The honeybee has three pairs of segmented legs: front, middle, and back.
Honeybees do amazing things with their legs -- like walking, tasting, and hearing vibrations.
Although the 6 legs of the bee are primarily used for walking and running when the bee is not flying, honeybee legs have specialized areas such as pollen baskets on hind legs and antennae cleaners on forelegs. They use their different pairs of legs for different tasks.
First, the anatomy. There are several segments. The coxa is closest to the body, then the trochanter, and the third segment is the femur, like a thigh. Bees do have knees! Although not precisely the way humans think of knees. It is where the femur joins the tibia, after which comes the basitarus and tarus, or the foot.
For instance, the front legs are used like human arms and hands, for grooming their antennae, and to reach out and take something “in hand.” They also groom each other. On the front legs of honeybees there are special ‘antennae cleaners’ to keep their super important antennae ultra clean.
Grooming is very important to bees, as they live in such close contact with each other. Grooming helps reduce the chances of infections, removes mites, unclogs hairs, wipes away bacteria from soil, and a host of other potential hazards.
This unrelated 5:48-minute video by Understanding Bee Anatomy is another excellent presentation by Ian Stell, and goes into great detail about the bee leg structure:
Grabbing parts of flowers like the anthers with their front hands to shake pollen lose is an everyday undertaking.
An amazing use honeybees have for their front feet is to taste! There are taste buds in their little feet. In all, they taste with their front feet, their tongues and jaws, and their antennae, where there are over 300 taste sensors on the antennae tips.
As if that is not wild enough a concept, bees also hear with their legs. It is scientifically proven that sound vibrations are picked up by the organs in a honeybee’s legs. These are called subgenual organs.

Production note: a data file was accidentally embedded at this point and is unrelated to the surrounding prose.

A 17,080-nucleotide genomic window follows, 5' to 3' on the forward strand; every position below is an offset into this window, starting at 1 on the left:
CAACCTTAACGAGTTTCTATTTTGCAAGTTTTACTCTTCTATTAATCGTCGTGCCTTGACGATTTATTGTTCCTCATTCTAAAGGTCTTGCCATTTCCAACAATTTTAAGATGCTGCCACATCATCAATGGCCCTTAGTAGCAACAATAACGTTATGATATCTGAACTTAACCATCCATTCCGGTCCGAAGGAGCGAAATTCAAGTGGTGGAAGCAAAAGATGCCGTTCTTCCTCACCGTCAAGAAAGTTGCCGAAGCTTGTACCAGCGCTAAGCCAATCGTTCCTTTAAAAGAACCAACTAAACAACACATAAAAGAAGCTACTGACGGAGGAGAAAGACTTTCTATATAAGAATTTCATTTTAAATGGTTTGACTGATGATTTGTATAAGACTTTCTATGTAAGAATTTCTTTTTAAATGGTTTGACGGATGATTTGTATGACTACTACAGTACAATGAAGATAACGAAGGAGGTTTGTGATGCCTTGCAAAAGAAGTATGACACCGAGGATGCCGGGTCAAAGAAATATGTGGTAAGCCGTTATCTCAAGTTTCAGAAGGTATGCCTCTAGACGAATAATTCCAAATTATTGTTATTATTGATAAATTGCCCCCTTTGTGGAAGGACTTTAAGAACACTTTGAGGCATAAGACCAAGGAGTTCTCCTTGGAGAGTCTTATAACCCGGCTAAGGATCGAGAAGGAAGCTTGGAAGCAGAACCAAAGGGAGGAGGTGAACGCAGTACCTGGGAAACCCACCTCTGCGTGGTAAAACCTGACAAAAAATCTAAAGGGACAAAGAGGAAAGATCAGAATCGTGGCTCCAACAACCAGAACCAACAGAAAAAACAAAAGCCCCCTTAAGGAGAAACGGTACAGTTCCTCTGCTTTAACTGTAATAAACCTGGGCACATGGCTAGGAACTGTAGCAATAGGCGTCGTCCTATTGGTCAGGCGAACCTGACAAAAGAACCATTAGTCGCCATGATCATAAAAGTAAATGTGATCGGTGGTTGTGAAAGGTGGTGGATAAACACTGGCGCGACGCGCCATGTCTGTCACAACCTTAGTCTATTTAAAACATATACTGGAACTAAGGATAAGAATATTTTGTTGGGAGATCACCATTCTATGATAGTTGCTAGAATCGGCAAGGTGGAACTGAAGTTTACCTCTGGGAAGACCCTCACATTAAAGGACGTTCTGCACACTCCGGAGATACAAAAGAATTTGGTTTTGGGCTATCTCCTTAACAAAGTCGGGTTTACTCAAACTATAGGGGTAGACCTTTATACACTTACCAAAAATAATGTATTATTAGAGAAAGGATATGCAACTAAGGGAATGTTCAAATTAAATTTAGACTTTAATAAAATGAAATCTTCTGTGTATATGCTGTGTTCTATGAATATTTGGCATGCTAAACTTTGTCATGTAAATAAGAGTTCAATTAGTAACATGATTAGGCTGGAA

On female social bees, between the two largest segments of the hind legs is what is known as a pollen press. After pollen is gathered, it is passed there to press the pollen into pellets.
Pollen baskets are also called corbicula or corbiculae (pl) and these are used to transport propolis and pollen to the hive.
The pollen baskets are on their hind legs, and this makes much more sense, as it is then out of the way and the bee is not hampered by having that added bulk front and center. Pollen baskets are a bee specialty.
A fringe of long curved hairs called a floccus holds the pollen in place in this smooth, slightly concave surface of the outer hind leg. This is especially so with female solitary bees, such as some mining bees.
There are structures on the legs, too, much like a pollen brush of sorts. These are called rakes and combs, and they collect and remove pollen that sticks to the honeybee’s hairy body once the bee is back at the hive and wants to divest herself of her collection from her foraging trip.
When honeybees and bumblebees build their nests, they use their legs to help construct with wax. Ground nesting bees even have a paint brush, or penicillus, on their hind legs, for applying lining to cell walls in their burrows. Carder bees also use their legs and feet to gather nest building materials.
As can bee seen in this post, bees put all six legs to extra good use.